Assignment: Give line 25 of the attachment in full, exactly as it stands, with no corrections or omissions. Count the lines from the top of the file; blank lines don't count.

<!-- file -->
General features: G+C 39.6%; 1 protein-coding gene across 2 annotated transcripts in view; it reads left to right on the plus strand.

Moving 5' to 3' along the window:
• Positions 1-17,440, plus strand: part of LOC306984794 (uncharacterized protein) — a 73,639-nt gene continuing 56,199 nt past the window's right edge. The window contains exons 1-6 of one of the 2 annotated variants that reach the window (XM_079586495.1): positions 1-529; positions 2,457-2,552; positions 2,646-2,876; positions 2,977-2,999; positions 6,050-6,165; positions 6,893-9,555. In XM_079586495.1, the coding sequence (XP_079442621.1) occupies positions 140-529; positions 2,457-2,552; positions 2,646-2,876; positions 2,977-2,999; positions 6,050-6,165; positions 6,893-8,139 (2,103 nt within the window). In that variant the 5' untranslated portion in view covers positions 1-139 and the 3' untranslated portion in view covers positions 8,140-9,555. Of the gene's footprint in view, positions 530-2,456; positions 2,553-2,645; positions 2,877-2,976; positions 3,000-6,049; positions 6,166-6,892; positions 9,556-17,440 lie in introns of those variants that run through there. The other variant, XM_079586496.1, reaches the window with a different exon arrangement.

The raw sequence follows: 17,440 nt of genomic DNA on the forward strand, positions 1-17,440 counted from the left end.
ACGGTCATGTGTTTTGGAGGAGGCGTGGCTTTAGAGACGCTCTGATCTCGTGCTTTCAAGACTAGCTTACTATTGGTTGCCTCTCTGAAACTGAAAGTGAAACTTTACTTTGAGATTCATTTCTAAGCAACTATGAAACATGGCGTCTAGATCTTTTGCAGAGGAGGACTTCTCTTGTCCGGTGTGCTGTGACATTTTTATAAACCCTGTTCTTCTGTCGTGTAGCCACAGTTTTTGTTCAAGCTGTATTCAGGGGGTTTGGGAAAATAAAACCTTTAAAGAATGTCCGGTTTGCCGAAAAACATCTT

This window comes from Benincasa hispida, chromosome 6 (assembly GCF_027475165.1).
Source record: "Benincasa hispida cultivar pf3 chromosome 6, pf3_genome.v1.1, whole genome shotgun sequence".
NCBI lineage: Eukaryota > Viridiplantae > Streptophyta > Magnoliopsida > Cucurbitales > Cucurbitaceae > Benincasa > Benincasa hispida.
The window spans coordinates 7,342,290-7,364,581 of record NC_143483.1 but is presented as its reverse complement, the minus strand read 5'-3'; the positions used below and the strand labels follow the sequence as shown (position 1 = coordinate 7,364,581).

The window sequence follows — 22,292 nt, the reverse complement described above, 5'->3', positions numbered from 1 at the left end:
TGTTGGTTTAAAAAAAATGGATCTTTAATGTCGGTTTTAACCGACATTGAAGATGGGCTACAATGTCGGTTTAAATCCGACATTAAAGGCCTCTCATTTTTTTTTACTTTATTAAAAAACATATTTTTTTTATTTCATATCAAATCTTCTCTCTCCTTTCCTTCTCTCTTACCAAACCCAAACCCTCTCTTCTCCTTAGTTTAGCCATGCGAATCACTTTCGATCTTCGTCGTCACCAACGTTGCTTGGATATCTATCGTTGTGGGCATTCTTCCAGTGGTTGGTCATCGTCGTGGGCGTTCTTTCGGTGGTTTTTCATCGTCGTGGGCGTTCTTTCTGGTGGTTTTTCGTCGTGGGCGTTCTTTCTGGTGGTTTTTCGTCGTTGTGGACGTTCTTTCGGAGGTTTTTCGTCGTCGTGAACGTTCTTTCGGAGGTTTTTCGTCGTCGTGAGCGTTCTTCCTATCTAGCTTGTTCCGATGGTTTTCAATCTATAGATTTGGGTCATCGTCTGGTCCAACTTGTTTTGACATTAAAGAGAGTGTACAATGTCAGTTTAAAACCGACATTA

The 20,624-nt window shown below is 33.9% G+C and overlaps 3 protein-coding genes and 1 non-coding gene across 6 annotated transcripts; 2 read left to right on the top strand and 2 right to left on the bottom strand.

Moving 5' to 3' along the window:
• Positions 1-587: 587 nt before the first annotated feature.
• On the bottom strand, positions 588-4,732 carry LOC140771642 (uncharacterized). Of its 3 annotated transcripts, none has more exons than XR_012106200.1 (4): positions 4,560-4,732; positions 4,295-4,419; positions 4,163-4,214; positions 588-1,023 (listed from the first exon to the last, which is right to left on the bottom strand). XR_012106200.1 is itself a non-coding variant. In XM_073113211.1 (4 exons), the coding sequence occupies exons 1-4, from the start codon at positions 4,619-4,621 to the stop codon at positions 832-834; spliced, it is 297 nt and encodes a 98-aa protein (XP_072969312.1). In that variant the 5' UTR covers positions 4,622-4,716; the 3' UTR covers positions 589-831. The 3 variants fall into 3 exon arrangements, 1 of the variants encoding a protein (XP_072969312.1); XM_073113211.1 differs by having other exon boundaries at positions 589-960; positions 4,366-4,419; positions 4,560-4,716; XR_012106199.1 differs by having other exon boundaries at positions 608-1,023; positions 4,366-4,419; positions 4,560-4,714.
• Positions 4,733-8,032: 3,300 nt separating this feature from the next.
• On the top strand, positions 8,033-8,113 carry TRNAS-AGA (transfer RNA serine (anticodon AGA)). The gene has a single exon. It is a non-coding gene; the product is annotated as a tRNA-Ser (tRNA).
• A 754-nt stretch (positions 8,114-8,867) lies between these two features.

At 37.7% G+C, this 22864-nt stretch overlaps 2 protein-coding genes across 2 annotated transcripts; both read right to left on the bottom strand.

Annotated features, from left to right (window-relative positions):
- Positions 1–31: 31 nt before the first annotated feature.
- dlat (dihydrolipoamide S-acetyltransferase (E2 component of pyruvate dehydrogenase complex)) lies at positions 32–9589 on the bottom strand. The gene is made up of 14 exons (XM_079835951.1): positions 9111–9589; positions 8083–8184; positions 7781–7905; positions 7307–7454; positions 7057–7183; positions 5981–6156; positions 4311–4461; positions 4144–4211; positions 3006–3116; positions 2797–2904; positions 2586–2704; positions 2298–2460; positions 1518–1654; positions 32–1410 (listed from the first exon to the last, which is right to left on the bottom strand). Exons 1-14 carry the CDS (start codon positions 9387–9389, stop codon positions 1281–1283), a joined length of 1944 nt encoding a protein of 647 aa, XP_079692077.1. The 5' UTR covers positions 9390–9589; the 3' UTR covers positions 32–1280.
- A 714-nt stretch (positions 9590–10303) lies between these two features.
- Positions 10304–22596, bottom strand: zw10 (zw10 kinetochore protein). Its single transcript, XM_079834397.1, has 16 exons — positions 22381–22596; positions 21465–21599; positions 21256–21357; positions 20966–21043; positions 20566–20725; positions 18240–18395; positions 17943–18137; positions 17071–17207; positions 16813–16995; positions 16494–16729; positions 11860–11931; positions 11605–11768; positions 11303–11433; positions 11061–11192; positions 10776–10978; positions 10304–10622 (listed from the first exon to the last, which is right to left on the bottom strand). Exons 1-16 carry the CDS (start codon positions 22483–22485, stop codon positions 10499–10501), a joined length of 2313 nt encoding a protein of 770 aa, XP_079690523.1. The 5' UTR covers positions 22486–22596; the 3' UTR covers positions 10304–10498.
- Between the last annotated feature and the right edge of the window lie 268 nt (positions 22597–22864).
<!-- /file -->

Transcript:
- Between the last annotated feature and the right edge of the window lie 268 nt (positions 22597–22864).